Now showing items 1-5 of 5

  • Adaptation to facial trustworthiness is different in female and male observers 

    Wincenciak, Joanna; Dzhelyova, Milena; Perrett, David I.; Barraclough, Nick E. (2013-07-19) - Journal article
    Face adaptation paradigms have been used extensively to investigate the mechanisms underlying the processing of several different facial characteristics including face shape, identity, view and emotional expression. ...
  • Deficits in facial, body movement and vocal emotional processing in autism spectrum disorders 

    Philip, R. C. M.; Whalley, H. C.; Stanfield, A. C.; Sprengelmeyer, Reiner Heinrich; Santos, I. M.; Young, A. W.; Atkinson, A. P.; Calder, A. J.; Johnstone, E. C.; Lawrie, S. M.; Hall, J. (2010-11) - Journal article
    Background. Previous behavioural and neuroimaging studies of emotion processing in autistic spectrum disorder (ASD) have focused on the use of facial stimuli. To date, however, no studies have examined emotion processing ...
  • Impressions of dominance are made relative to others in the visual environment 

    Re, Daniel E.; Lefevre, Carmen E.; DeBruine, Lisa M.; Jones, Benedict C.; Perrett, David I. (2014) - Journal article
    Face judgments of dominance play an important role in human social interaction. Perceived facial dominance is thought to indicate physical formidability, as well as resource acquisition and holding potential. Dominance ...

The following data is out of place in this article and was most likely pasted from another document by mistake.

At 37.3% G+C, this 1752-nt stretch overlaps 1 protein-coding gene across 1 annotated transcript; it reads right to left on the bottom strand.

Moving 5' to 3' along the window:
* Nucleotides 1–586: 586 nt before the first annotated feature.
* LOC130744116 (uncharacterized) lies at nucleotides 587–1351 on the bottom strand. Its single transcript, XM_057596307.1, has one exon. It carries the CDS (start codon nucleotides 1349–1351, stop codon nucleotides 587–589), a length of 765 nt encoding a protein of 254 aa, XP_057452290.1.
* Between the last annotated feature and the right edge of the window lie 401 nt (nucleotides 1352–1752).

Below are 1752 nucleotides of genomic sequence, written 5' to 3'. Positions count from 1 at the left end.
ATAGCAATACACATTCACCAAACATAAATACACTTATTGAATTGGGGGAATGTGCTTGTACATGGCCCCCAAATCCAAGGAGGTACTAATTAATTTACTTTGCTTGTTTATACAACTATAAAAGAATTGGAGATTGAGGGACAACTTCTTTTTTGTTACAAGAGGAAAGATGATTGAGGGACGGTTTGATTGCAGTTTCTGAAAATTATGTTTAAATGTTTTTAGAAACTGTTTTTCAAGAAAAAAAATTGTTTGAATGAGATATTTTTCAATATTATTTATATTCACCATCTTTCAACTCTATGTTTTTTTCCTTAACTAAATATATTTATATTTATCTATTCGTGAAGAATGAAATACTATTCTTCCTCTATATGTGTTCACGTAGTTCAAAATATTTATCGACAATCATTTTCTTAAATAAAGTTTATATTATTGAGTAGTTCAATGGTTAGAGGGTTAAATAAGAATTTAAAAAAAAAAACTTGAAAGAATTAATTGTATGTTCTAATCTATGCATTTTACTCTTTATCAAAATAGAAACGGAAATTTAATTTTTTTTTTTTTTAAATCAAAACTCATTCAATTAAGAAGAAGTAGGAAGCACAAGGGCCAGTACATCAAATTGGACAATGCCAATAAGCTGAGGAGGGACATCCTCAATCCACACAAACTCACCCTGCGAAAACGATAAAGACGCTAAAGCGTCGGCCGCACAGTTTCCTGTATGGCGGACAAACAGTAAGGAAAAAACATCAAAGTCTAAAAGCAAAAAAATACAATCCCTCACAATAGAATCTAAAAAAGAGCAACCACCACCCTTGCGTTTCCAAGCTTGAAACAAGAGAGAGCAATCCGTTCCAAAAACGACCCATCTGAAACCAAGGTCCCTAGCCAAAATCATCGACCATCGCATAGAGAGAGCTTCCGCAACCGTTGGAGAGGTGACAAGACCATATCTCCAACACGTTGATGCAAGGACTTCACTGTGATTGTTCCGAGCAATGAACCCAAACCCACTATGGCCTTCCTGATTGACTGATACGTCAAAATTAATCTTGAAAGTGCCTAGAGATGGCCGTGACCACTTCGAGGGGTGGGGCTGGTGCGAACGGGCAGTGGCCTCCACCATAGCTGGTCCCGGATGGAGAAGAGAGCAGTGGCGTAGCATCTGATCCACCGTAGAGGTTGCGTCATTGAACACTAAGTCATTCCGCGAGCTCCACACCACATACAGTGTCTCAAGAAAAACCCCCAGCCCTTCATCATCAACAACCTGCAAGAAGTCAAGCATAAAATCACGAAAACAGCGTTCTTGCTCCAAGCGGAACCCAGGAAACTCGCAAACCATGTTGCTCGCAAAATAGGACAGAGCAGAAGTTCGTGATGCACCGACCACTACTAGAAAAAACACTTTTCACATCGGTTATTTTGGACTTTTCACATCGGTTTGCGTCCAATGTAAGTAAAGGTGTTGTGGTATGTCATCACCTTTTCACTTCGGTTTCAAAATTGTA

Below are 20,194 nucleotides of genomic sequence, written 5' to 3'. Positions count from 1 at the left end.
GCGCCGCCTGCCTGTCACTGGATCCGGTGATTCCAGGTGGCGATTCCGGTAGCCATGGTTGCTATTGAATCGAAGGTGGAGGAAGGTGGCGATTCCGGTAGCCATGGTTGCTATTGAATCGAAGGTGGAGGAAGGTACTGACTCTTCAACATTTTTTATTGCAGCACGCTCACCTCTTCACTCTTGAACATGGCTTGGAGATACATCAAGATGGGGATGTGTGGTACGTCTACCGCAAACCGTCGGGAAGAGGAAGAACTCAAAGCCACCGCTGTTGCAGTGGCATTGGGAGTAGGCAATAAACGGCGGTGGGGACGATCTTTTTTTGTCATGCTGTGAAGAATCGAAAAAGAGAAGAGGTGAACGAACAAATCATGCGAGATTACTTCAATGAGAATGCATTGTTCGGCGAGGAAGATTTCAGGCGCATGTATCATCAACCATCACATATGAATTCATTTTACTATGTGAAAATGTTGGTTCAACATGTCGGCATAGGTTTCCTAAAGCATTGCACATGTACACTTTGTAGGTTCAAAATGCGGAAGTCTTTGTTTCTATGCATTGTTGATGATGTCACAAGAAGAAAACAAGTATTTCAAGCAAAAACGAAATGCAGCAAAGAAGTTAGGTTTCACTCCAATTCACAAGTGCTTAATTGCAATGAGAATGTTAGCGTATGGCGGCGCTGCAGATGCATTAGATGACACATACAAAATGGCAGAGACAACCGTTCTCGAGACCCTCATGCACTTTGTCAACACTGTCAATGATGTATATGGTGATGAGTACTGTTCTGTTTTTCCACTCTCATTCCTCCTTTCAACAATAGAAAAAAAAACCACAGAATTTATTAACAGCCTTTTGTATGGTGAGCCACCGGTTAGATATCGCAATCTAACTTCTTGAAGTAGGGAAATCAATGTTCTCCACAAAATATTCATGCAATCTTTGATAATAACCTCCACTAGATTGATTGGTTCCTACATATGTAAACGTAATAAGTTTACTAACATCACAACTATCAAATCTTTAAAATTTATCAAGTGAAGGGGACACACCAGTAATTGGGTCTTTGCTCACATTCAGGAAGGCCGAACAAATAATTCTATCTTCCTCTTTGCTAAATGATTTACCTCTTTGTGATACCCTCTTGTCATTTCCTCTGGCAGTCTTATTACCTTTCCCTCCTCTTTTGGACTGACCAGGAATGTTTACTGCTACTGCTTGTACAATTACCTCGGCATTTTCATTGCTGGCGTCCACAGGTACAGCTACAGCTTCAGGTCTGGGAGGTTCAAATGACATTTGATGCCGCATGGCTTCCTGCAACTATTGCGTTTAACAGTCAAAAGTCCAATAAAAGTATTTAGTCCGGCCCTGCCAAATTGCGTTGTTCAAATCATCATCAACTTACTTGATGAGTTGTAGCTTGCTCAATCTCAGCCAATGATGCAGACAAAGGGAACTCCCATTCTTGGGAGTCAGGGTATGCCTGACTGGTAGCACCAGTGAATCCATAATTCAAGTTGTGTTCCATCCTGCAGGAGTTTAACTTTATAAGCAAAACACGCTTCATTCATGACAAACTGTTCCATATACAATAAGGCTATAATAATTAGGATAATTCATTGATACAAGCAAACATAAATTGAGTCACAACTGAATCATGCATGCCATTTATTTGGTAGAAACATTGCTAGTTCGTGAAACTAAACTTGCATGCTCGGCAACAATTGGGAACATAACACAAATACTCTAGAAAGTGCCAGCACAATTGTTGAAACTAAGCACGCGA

• Individual differences in preferences for cues to intelligence in the face 

    Moore, Fhionna R.; Law Smith, Miriam J.; Perrett, David Ian (2014-05) - Journal article
    We tested for individual differences in women's preferences for cues to intelligence in male faces in accordance with hormonal status (i.e. menstrual cycle phase and use of hormonal contraceptives), relationship status and ...
  • Redness enhances perceived aggression, dominance and attractiveness in men's faces 

    Stephen, Ian D.; Oldham, Francesca H.; Perrett, David I.; Barton, Robert A. (2012) - Journal article
    In a range of non-human primate, bird and fish species, the intensity of red coloration in males is associated with social dominance, testosterone levels and mate selection. In humans too, skin redness is associated with ...